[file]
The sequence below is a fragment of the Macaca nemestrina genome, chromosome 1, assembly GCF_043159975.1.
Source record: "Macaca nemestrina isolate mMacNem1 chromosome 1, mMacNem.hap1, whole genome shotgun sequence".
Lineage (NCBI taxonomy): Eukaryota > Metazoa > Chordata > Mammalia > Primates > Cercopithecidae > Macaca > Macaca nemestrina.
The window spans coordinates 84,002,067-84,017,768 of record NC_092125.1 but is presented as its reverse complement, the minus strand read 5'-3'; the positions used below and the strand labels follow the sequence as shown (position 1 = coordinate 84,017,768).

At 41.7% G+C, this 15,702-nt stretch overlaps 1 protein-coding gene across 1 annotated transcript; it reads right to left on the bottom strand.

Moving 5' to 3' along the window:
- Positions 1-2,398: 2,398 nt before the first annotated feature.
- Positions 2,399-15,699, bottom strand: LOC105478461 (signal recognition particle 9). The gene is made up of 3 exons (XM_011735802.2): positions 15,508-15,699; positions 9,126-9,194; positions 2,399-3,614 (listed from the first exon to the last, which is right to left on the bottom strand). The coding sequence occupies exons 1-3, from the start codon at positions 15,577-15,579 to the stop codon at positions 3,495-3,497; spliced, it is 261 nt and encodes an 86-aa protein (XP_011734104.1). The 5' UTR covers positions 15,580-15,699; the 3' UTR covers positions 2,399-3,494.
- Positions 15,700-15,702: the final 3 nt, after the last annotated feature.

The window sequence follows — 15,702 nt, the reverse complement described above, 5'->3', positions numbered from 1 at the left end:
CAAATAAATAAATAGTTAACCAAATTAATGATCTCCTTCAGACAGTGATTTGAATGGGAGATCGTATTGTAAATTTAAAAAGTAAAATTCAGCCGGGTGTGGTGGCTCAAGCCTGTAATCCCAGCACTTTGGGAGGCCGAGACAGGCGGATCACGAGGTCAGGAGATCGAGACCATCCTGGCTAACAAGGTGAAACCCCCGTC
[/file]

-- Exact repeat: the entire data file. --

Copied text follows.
The sequence below is a fragment of the Macaca nemestrina genome, chromosome 1, assembly GCF_043159975.1.
Source record: "Macaca nemestrina isolate mMacNem1 chromosome 1, mMacNem.hap1, whole genome shotgun sequence".
Lineage (NCBI taxonomy): Eukaryota > Metazoa > Chordata > Mammalia > Primates > Cercopithecidae > Macaca > Macaca nemestrina.
The window spans coordinates 84,002,067-84,017,768 of record NC_092125.1 but is presented as its reverse complement, the minus strand read 5'-3'; the positions used below and the strand labels follow the sequence as shown (position 1 = coordinate 84,017,768).

At 41.7% G+C, this 15,702-nt stretch overlaps 1 protein-coding gene across 1 annotated transcript; it reads right to left on the bottom strand.

Moving 5' to 3' along the window:
- Positions 1-2,398: 2,398 nt before the first annotated feature.
- Positions 2,399-15,699, bottom strand: LOC105478461 (signal recognition particle 9). The gene is made up of 3 exons (XM_011735802.2): positions 15,508-15,699; positions 9,126-9,194; positions 2,399-3,614 (listed from the first exon to the last, which is right to left on the bottom strand). The coding sequence occupies exons 1-3, from the start codon at positions 15,577-15,579 to the stop codon at positions 3,495-3,497; spliced, it is 261 nt and encodes an 86-aa protein (XP_011734104.1). The 5' UTR covers positions 15,580-15,699; the 3' UTR covers positions 2,399-3,494.
- Positions 15,700-15,702: the final 3 nt, after the last annotated feature.

The window sequence follows — 15,702 nt, the reverse complement described above, 5'->3', positions numbered from 1 at the left end:
CAAATAAATAAATAGTTAACCAAATTAATGATCTCCTTCAGACAGTGATTTGAATGGGAGATCGTATTGTAAATTTAAAAAGTAAAATTCAGCCGGGTGTGGTGGCTCAAGCCTGTAATCCCAGCACTTTGGGAGGCCGAGACAGGCGGATCACGAGGTCAGGAGATCGAGACCATCCTGGCTAACAAGGTGAAACCCCCGTC